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In 1872, the Jesse James gang paid a violent visit to Columbia, KY

By James Hines     •     Illustrations by Jackie Larkins

R. A. C. Martin liked his job as cashier of the Deposit Bank of Columbia, Kentucky. He took his responsibilities seriously, often remarking that he would never surrender the bank’s funds to a robber, that he would die to defend the money entrusted to his care.

On the morning of April 29, 1872, Martin began his day as he usually did by unlocking the vault and opening the safe, taking out money for the cash drawer. Then he closed and relocked the safe before opening for business.

Not many people were astir in the small town when five men rode into the public square that morning. Three of the men dismounted and entered the bank. The other two remained in their saddles, riding slowly around the square and watching the bank’s entrance.

Martin was busy at the cashier’s desk in the rear of the bank. Four other men sat and talked at a large round table near the front door. They were: Judge James Garnett, president of the bank, Major T. C. Winfrey, James T. Page, and W. H. Hudson.

One of the strangers approached Martin, another approached Judge Garnett, and the third walked toward Hudson. When the strangers pulled out Colt .45s Judge Garnett cried out, “Robbers! Bank robbers!”

The man who had approached Judge Garnett moved toward him, gun in hand. Hudson seized a chair and struck out at the gunman, who dodged, his finger on the trigger. With remarkable quickness of thought, Judge Garnett struck the man’s hand just as the gun went off; the bullet hit his hand, causing an injury that years later necessitated the amputation of the hand.

As the third robber glanced toward the commotion, Martin went for the gun he kept in a desk drawer. But the robber, later identified as Frank James, returned his attention to the cashier in time to shoot Martin.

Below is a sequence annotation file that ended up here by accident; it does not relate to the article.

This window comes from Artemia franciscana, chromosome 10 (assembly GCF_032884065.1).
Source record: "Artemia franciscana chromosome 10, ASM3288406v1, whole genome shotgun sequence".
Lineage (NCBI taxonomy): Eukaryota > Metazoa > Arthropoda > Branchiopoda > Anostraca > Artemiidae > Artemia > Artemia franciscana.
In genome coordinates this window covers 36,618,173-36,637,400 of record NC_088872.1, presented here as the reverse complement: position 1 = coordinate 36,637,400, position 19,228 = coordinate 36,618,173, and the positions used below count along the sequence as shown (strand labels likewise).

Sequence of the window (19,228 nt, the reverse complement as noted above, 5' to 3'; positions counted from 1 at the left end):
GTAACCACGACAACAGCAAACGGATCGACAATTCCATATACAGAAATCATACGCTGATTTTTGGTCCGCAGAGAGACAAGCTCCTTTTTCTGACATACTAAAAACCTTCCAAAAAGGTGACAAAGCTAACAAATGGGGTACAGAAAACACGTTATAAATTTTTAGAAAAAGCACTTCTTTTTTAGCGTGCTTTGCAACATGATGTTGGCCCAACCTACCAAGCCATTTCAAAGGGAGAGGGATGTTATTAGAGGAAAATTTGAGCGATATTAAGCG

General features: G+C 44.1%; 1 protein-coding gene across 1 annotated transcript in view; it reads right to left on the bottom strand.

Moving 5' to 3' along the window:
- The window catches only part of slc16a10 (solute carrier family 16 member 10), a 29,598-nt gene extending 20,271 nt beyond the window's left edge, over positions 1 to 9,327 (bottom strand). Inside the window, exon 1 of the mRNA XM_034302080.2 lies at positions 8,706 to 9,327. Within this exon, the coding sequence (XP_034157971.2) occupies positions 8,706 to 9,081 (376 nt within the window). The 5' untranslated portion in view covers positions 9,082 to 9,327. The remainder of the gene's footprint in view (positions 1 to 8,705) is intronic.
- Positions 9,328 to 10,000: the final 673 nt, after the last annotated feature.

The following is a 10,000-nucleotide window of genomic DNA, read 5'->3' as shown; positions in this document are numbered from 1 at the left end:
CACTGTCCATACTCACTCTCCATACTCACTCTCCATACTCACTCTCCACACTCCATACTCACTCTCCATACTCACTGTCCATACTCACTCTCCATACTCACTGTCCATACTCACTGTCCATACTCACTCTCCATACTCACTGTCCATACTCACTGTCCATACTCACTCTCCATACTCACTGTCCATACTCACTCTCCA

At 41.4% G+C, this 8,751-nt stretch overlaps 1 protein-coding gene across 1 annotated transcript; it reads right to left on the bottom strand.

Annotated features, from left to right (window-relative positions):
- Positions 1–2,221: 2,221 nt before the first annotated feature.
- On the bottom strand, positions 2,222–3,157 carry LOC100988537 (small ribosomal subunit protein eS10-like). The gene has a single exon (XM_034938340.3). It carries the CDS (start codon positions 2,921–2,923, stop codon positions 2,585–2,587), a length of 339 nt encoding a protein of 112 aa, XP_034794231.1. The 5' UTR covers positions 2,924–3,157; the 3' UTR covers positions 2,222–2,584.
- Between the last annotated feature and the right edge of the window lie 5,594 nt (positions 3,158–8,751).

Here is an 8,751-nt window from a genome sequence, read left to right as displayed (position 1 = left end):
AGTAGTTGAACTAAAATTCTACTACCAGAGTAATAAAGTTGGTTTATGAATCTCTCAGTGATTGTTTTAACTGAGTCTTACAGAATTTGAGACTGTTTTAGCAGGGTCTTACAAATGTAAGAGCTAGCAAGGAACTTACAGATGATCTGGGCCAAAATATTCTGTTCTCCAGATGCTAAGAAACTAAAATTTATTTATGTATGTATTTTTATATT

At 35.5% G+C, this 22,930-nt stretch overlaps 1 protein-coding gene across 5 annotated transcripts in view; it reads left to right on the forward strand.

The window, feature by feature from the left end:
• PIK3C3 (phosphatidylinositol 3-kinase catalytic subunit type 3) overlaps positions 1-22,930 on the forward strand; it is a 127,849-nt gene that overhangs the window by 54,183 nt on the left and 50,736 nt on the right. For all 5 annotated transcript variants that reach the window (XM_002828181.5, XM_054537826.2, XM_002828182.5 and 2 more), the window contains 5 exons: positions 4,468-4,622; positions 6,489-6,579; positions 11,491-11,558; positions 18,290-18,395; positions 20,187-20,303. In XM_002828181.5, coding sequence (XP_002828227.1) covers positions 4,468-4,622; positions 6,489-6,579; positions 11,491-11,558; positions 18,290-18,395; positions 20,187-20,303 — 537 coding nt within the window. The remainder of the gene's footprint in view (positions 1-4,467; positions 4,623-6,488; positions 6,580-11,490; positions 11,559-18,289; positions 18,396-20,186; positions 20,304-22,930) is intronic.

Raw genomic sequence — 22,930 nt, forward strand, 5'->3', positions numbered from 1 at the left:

Hudson and Judge Garnett grappled with the large man who had shot the judge. That gunman was later identified as Cole Younger. Winfrey and Page took advantage of the confusion to run outside and spread the alarm. Seeing them run out of the bank followed by one of the robbers, the two mounted bandits began shooting at anything that moved. Page made it to safety but Winfrey was slightly wounded when he started through the door of Kemp’s Drug Store and a bullet hit the doorframe, sending splinters into his face.

Inside the bank, Judge Garnett and Hudson finally managed to throw Younger to the floor and escape. The other two remaining robbers took what money they found in the cash drawer, less than $1,500, but were unable to get into the locked safe. They apparently dragged the unconscious and bleeding Martin to the safe, intending to force him to open it—not realizing he was mortally wounded.

A trail of blood led from the cashier’s desk to the safe, where townspeople found Martin’s body after the robbery.

Out on the street, the three robbers jumped on their horses and headed out of town amid a fusillade of gunfire. Hearing the cries of “Bank robbers!” a young man named Montgomery Craven, working in the hardware store, grabbed the gun kept in a drawer and ran outside, taking cover behind a barrel. He shot at the bandits, but missed his targets.

Several days before the robbery and murder, the five strangers rode into Columbia on fine horses and stayed at the home of Green B. Acres. They represented themselves as livestock buyers and were very amenable as they rode about the community, apparently seeking cattle to purchase. In reality they were learning the lay of the land, so they would know the best routes out of town for a quick getaway.

No suspicion, then or later, was attached to Acres. He was as astonished as everyone else when he discovered that he had unwittingly hosted five members of the infamous James outlaw gang.